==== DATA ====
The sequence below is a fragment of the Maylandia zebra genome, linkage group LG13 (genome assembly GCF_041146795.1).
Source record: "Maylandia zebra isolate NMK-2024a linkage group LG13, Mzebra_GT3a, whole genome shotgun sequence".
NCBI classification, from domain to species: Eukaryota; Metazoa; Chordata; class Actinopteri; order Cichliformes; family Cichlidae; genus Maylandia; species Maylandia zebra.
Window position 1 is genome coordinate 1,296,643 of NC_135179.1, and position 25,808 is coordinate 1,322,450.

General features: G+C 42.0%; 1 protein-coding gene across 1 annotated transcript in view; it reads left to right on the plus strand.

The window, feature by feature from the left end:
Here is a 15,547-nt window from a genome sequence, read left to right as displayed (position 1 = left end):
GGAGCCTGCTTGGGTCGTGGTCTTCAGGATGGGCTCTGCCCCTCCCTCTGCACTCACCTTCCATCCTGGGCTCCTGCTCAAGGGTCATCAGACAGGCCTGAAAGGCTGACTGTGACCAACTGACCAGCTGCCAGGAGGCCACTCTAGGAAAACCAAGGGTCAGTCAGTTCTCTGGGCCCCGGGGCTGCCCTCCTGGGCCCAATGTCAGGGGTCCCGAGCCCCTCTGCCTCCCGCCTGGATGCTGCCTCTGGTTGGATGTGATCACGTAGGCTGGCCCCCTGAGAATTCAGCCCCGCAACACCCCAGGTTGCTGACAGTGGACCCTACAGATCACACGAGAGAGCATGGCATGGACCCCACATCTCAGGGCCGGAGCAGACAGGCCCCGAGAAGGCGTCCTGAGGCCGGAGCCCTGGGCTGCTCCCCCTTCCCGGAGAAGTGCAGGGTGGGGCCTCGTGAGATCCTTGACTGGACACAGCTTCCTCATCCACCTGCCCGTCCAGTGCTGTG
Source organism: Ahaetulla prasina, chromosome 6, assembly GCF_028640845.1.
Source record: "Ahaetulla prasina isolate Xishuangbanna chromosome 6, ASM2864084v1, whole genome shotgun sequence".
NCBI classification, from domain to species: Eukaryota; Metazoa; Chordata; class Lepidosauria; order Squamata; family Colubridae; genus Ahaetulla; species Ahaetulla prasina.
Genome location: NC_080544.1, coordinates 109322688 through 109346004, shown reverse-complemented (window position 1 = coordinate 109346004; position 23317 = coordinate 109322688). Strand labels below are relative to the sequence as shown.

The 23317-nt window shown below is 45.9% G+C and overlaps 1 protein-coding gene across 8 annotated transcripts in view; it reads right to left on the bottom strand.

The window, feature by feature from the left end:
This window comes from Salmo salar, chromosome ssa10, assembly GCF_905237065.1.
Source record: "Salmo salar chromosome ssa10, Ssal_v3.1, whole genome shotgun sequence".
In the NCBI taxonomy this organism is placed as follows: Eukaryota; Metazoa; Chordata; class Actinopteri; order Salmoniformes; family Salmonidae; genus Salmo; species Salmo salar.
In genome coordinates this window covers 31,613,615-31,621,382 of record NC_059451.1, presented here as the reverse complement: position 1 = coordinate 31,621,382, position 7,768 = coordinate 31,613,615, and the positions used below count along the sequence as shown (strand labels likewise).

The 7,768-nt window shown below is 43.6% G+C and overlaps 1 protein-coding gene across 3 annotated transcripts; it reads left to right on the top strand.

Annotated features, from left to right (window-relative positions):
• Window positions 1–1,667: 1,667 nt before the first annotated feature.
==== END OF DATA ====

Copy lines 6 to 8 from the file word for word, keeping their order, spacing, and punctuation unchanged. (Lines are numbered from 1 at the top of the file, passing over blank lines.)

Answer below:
The window, feature by feature from the left end:
Here is a 15,547-nt window from a genome sequence, read left to right as displayed (position 1 = left end):
GGAGCCTGCTTGGGTCGTGGTCTTCAGGATGGGCTCTGCCCCTCCCTCTGCACTCACCTTCCATCCTGGGCTCCTGCTCAAGGGTCATCAGACAGGCCTGAAAGGCTGACTGTGACCAACTGACCAGCTGCCAGGAGGCCACTCTAGGAAAACCAAGGGTCAGTCAGTTCTCTGGGCCCCGGGGCTGCCCTCCTGGGCCCAATGTCAGGGGTCCCGAGCCCCTCTGCCTCCCGCCTGGATGCTGCCTCTGGTTGGATGTGATCACGTAGGCTGGCCCCCTGAGAATTCAGCCCCGCAACACCCCAGGTTGCTGACAGTGGACCCTACAGATCACACGAGAGAGCATGGCATGGACCCCACATCTCAGGGCCGGAGCAGACAGGCCCCGAGAAGGCGTCCTGAGGCCGGAGCCCTGGGCTGCTCCCCCTTCCCGGAGAAGTGCAGGGTGGGGCCTCGTGAGATCCTTGACTGGACACAGCTTCCTCATCCACCTGCCCGTCCAGTGCTGTG